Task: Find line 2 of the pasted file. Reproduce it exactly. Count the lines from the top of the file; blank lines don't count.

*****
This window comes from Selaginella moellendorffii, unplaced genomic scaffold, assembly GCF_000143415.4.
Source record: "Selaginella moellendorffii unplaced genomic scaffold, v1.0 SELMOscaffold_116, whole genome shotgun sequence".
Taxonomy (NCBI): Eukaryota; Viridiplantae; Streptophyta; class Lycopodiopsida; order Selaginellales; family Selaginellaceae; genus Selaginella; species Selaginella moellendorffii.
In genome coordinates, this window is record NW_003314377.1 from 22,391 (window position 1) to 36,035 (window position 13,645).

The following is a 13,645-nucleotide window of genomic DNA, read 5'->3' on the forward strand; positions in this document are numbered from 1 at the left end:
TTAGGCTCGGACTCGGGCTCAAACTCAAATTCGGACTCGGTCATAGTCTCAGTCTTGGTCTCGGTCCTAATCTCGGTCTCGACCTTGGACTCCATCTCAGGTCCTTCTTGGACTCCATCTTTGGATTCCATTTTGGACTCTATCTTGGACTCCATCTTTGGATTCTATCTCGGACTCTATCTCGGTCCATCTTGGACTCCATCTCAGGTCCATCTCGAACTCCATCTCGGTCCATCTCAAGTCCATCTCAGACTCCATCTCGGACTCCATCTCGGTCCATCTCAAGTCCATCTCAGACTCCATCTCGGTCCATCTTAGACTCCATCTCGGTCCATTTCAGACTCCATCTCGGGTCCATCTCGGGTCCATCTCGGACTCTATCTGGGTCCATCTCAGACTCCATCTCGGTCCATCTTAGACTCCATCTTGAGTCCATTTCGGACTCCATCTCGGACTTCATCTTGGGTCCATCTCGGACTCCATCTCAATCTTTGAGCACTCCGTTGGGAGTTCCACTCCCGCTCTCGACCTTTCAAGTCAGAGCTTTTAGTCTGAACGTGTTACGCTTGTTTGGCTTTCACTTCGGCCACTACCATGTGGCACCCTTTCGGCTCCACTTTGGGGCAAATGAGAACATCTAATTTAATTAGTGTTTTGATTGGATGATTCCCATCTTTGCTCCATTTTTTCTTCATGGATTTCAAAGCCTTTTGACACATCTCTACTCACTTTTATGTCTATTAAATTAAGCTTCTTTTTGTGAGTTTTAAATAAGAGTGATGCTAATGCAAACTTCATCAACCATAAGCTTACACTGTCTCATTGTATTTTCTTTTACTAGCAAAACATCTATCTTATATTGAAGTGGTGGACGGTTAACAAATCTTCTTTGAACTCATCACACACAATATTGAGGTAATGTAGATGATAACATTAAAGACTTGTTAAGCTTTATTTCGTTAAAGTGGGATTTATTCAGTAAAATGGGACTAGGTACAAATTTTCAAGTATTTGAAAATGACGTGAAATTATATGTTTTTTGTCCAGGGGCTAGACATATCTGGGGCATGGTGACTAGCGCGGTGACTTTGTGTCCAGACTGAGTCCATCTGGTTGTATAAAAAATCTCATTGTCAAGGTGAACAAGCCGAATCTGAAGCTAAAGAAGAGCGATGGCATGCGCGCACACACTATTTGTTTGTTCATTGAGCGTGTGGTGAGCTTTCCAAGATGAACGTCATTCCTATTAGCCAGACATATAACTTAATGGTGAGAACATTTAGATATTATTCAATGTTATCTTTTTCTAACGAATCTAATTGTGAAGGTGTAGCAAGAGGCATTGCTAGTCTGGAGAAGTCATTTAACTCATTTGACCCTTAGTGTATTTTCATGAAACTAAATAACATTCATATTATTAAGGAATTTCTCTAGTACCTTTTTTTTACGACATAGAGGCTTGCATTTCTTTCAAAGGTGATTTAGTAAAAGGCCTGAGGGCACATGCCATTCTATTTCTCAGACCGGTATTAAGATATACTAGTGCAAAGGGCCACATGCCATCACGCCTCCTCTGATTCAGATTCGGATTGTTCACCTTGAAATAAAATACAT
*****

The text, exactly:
Source record: "Selaginella moellendorffii unplaced genomic scaffold, v1.0 SELMOscaffold_116, whole genome shotgun sequence".